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SPQR - Four letters you’ll see all over Rome

SPQR - Four letters you’ll see all over Rome
Every city has its recurring visual themes that seem to follow you wherever you go. While Florence has the red balls of the Medici family, Rome has the rather more mysterious letters ‘SPQR’.
You’ll find them everywhere. Whether etched into the glorious ruins of ancient Rome, or as rather more mundane engravings on manhole covers in the street, on coins, letters or plaques, the letters SPQR aren’t hard to find. The letters stand for Senatus Popolus Que Romanu (The Senate and People of Rome) and are the official emblem of the city.
No-one’s quite sure when the tradition began. One of the earliest references was among inscriptions of the Late Republic in 80BC. The Romans had a long-standing belief that people were ‘free’, creating a democracy where authority came from the people, rather than a single ruling power.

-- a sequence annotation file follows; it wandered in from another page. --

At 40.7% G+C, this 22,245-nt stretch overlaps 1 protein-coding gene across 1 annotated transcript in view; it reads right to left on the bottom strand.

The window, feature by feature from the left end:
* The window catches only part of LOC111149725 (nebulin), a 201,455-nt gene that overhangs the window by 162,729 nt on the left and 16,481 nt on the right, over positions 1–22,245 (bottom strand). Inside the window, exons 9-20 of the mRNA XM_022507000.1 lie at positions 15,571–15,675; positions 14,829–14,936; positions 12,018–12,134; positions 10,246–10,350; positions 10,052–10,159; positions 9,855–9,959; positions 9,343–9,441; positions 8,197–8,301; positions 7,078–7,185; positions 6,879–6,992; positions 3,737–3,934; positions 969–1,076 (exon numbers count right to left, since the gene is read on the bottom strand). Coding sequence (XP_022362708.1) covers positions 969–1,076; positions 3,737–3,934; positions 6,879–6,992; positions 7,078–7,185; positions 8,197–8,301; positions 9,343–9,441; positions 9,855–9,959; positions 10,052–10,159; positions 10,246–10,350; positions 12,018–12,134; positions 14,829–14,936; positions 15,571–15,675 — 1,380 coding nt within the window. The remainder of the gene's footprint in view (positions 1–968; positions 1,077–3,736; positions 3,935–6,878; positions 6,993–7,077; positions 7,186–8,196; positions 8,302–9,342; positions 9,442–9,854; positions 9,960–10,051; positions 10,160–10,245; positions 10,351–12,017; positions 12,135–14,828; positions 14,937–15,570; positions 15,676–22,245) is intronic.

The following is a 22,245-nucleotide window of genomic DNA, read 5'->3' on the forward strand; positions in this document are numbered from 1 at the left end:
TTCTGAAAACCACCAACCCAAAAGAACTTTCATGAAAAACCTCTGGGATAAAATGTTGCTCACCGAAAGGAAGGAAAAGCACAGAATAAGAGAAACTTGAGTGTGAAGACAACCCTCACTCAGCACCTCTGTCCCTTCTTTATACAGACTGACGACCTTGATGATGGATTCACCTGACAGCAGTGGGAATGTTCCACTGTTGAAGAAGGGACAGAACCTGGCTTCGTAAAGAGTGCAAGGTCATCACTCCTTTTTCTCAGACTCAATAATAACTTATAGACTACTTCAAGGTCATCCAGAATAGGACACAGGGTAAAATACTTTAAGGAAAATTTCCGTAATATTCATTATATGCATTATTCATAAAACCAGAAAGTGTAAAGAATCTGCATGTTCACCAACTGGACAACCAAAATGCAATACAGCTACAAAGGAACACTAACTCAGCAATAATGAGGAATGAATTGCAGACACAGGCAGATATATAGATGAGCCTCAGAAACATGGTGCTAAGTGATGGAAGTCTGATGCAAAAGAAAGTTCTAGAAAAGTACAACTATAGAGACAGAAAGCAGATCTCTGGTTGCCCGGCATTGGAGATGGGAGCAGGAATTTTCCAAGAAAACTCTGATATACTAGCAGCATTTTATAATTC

You won’t just see the letters in Rome. The Roman’s onward march and conquering of much of Europe means you’ll find the letters in cities all over Europe, telling a tale of previous occupation and Roman settlement. Perhaps less official is the adoption of SPQR by some London market traders, who sometimes scrawl the letters on signs as short hand for ‘Small Profits, Quick Rewards’, demonstrating the British sense of humor and dis-respect for their once occupants.